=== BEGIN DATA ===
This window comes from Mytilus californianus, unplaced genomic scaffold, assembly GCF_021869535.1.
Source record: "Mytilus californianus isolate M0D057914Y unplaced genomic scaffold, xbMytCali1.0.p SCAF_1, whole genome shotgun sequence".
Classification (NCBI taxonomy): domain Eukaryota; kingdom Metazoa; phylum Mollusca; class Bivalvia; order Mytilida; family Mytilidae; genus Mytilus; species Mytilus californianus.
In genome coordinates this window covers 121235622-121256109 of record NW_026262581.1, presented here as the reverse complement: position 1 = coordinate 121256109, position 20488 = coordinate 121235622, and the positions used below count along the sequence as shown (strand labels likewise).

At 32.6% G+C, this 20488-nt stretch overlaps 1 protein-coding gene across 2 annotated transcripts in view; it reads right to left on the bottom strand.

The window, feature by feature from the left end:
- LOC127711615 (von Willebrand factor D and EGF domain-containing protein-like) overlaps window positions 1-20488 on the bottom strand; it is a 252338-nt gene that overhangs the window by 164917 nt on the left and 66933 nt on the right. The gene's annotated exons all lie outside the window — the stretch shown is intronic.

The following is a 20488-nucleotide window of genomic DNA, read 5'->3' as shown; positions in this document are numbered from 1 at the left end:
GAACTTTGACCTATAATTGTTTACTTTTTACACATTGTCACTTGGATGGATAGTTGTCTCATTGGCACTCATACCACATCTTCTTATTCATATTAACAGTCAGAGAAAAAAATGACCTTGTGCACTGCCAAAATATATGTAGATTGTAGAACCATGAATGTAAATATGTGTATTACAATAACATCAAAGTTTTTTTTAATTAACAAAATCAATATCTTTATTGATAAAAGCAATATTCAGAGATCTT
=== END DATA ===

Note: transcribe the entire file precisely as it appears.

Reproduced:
This window comes from Mytilus californianus, unplaced genomic scaffold, assembly GCF_021869535.1.
Source record: "Mytilus californianus isolate M0D057914Y unplaced genomic scaffold, xbMytCali1.0.p SCAF_1, whole genome shotgun sequence".
Classification (NCBI taxonomy): domain Eukaryota; kingdom Metazoa; phylum Mollusca; class Bivalvia; order Mytilida; family Mytilidae; genus Mytilus; species Mytilus californianus.
In genome coordinates this window covers 121235622-121256109 of record NW_026262581.1, presented here as the reverse complement: position 1 = coordinate 121256109, position 20488 = coordinate 121235622, and the positions used below count along the sequence as shown (strand labels likewise).

At 32.6% G+C, this 20488-nt stretch overlaps 1 protein-coding gene across 2 annotated transcripts in view; it reads right to left on the bottom strand.

The window, feature by feature from the left end:
- LOC127711615 (von Willebrand factor D and EGF domain-containing protein-like) overlaps window positions 1-20488 on the bottom strand; it is a 252338-nt gene that overhangs the window by 164917 nt on the left and 66933 nt on the right. The gene's annotated exons all lie outside the window — the stretch shown is intronic.

The following is a 20488-nucleotide window of genomic DNA, read 5'->3' as shown; positions in this document are numbered from 1 at the left end:
GAACTTTGACCTATAATTGTTTACTTTTTACACATTGTCACTTGGATGGATAGTTGTCTCATTGGCACTCATACCACATCTTCTTATTCATATTAACAGTCAGAGAAAAAAATGACCTTGTGCACTGCCAAAATATATGTAGATTGTAGAACCATGAATGTAAATATGTGTATTACAATAACATCAAAGTTTTTTTTAATTAACAAAATCAATATCTTTATTGATAAAAGCAATATTCAGAGATCTT